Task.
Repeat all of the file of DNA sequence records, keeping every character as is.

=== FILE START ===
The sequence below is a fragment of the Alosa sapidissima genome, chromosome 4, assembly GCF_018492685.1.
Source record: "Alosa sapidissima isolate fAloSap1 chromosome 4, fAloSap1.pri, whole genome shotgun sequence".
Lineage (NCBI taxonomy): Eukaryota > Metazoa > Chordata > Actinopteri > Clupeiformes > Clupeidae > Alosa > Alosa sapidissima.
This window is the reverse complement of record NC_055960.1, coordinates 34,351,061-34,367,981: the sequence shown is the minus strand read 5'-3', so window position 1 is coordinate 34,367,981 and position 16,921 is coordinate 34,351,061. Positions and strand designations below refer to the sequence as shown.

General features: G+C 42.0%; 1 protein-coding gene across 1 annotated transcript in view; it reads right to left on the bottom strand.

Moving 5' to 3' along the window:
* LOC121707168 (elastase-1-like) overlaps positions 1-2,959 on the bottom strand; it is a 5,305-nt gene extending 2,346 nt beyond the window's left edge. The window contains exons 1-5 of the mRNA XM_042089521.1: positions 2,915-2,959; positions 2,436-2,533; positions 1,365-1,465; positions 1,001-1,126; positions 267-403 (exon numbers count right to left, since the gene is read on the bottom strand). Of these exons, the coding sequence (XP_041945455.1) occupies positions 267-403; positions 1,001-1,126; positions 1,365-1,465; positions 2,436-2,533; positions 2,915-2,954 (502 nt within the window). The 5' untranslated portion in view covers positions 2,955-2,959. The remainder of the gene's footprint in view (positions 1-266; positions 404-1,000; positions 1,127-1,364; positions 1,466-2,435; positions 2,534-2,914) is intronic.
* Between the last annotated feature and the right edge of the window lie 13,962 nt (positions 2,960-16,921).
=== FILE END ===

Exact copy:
The sequence below is a fragment of the Alosa sapidissima genome, chromosome 4, assembly GCF_018492685.1.
Source record: "Alosa sapidissima isolate fAloSap1 chromosome 4, fAloSap1.pri, whole genome shotgun sequence".
Lineage (NCBI taxonomy): Eukaryota > Metazoa > Chordata > Actinopteri > Clupeiformes > Clupeidae > Alosa > Alosa sapidissima.
This window is the reverse complement of record NC_055960.1, coordinates 34,351,061-34,367,981: the sequence shown is the minus strand read 5'-3', so window position 1 is coordinate 34,367,981 and position 16,921 is coordinate 34,351,061. Positions and strand designations below refer to the sequence as shown.

General features: G+C 42.0%; 1 protein-coding gene across 1 annotated transcript in view; it reads right to left on the bottom strand.

Moving 5' to 3' along the window:
* LOC121707168 (elastase-1-like) overlaps positions 1-2,959 on the bottom strand; it is a 5,305-nt gene extending 2,346 nt beyond the window's left edge. The window contains exons 1-5 of the mRNA XM_042089521.1: positions 2,915-2,959; positions 2,436-2,533; positions 1,365-1,465; positions 1,001-1,126; positions 267-403 (exon numbers count right to left, since the gene is read on the bottom strand). Of these exons, the coding sequence (XP_041945455.1) occupies positions 267-403; positions 1,001-1,126; positions 1,365-1,465; positions 2,436-2,533; positions 2,915-2,954 (502 nt within the window). The 5' untranslated portion in view covers positions 2,955-2,959. The remainder of the gene's footprint in view (positions 1-266; positions 404-1,000; positions 1,127-1,364; positions 1,466-2,435; positions 2,534-2,914) is intronic.
* Between the last annotated feature and the right edge of the window lie 13,962 nt (positions 2,960-16,921).